COMMODITIES | FEBRUARY
Milk Contracts? Indeed!
Activity Climbs as Farmers, Food Firms Hedge Price Swings
milk market is becoming more liquid.
a backwater of the commodities market, milk futures
and options activity has soared. The number of outstanding
contracts on the Chicago Mercantile Exchange averaged
110,197 in January, up 32% from a year ago, even as
the aggregate number of trading positions among other
raw materials fell, according to exchange data. Since
2007, it has more than doubled.
into the market are farmers and food companies
burned by the collapse in milk prices in 2009.
They are looking to protect themselves after a
recent drop in prices, following a surge last
year. Their increasing numbers make it easier
to buy and sell futures contracts, known as liquidity,
typically a problem in smaller markets. And that
is starting to arouse the interest of speculative
all of the major restaurants, food companies and
dairy processors are using the market, said Peter
Turk, owner of Rice Dairy, a brokerage that counts
many Fortune 500 companies among its clients.
"If they're not doing it themselves, I guarantee
their supplier is in one fashion or another,"
for Class III milk, which is identical to milk
used for drinking but is designated for use in
dairy products such as cheese, outperformed all
of the commodities on the S&P GSCI Index in
2011, rising 30%. Since the beginning of the year,
futures prices, which roughly track retail prices
in supermarkets, are down 7.8% and on Friday fell
three cents, to $16.07 a hundred pounds. Much
of the growth has come in options, where traders
say liquidity is improving.
Milk prices have been fueled by many
of the same trends that have sparked a boom in grain
demand and meat production: expanding middle classes
in developing nations, particularly China, that are
seeking better diets higher in protein. Milk exports
have soared, with 2011 exports totaling $4.82 billion,
up 30% from the year before.
Still, commodities traders said milk
futures remain a niche market, despite its ubiquity
in America's refrigerators. Outstanding contracts in
New York Mercantile Exchange crude-oil futures totaled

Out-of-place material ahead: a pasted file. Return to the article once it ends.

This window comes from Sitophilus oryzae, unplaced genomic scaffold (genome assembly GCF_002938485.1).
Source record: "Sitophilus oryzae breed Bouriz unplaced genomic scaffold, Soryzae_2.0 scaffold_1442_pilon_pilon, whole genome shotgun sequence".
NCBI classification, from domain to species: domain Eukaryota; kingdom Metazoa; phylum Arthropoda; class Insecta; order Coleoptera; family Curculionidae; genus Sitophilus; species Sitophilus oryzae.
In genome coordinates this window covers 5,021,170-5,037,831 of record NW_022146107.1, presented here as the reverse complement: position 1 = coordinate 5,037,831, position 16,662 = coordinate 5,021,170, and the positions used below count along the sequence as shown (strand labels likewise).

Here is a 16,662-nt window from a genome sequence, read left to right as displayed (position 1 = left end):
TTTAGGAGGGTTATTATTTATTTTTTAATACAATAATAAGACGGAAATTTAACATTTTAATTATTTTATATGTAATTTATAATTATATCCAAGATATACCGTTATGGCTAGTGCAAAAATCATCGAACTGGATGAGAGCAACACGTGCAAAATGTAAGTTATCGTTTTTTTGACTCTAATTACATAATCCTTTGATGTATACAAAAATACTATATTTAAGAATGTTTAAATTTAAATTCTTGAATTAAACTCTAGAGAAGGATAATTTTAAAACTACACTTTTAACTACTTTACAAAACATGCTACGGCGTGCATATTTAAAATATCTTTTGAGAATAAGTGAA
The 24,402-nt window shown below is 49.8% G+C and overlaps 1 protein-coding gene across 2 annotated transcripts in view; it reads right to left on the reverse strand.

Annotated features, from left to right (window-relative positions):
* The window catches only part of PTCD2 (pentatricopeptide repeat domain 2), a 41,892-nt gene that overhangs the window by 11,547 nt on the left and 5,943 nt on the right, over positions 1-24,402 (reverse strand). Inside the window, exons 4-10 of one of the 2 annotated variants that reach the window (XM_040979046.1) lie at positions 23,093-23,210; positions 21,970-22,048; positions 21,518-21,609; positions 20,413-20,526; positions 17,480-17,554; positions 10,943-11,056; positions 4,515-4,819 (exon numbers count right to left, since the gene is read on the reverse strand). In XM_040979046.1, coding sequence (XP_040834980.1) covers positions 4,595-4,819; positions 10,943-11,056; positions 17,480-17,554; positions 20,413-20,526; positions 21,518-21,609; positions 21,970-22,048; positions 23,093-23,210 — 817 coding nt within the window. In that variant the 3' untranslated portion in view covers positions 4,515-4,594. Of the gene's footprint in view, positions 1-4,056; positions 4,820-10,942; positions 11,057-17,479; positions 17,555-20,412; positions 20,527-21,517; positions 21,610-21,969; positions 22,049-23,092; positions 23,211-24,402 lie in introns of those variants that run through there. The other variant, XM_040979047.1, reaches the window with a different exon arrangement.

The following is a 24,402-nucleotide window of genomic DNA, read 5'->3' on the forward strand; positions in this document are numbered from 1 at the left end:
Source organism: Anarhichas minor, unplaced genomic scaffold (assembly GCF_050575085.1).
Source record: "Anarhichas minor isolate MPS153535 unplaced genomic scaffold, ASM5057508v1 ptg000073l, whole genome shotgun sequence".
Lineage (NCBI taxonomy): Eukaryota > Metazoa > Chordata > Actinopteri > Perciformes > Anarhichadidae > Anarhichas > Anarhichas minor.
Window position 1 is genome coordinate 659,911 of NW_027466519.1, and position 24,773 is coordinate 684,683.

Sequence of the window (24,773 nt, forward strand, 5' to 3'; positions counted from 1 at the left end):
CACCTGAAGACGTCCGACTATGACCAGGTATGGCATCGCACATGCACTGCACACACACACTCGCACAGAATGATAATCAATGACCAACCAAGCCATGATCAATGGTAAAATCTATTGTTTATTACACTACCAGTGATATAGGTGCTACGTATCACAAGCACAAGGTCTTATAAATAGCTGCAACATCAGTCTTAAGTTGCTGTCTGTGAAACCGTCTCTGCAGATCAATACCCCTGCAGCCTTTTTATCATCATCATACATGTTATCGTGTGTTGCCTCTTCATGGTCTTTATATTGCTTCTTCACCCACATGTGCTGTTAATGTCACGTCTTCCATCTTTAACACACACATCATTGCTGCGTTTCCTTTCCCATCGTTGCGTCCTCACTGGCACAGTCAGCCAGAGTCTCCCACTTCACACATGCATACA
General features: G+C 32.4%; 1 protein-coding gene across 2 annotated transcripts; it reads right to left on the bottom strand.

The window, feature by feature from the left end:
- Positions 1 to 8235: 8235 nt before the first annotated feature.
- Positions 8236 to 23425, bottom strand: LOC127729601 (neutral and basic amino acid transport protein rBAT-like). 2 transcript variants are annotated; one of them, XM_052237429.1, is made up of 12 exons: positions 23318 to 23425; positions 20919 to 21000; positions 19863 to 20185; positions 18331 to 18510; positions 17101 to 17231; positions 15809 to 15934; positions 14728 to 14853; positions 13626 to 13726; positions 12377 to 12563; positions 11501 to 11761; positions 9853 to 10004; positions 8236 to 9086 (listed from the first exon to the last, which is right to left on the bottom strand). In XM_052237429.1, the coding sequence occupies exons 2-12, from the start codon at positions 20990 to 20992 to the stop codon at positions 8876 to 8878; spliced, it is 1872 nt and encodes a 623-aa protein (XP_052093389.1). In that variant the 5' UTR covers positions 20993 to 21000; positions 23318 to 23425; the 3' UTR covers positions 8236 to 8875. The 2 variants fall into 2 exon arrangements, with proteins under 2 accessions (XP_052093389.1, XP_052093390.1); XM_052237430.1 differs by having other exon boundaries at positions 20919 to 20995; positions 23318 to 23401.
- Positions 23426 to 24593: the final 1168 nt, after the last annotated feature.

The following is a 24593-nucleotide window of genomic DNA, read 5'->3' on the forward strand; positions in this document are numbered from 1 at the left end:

1.48 million as of Thursday; for corn futures, contracts
stood at 1.3 million at the Chicago Board of Trade as
The increase in trading
volumes hasn't kept up with the rise in the number
of outstanding contracts. Companies that use futures
and options contracts to hedge tend to trade less
than short-term, speculative investors such as
hedge funds. While the milk market has expanded,
big speculators for now are staying on the sidelines
because any large trade would move prices, said
Shawn Hackett, a Florida investment manager whose
clients are split evenly between investors and
companies who hedge commodity-price risk. "Right
now it's a cottage industry," he said.
futures were launched in 1996. Then, it was a
handful of traders clustered around a dry-erase
board. Now, they are jammed in a trading pit,
with about 50 traders crowding in during peak
periods, just off the main floor of the CME. Milk
futures and options also are traded electronically
as are other commodities. The Rogers International
Commodity Index last month included for the first
time Class III milk among its 38 commodities.
size of the U.S. dairy industry, at about $100
billion, makes it prime for growth. Many in the
dairy industry, known for its boom-and-boost cycles,
are turning to futures and options for the first
Gallagher, head of risk management for Dairy Farmers
of America, the country's largest farm cooperative
for milk by membership, viewed dairy futures as
a hobby when they started. Now, about 1,000 of
the cooperative's more than 10,000 members are
signed up for the risk-management program, double
that of a couple of years ago, and he has a staff
of eight, which also has doubled in the past couple
need more people on the phones to take calls from members
who want to place forward contracts," he said.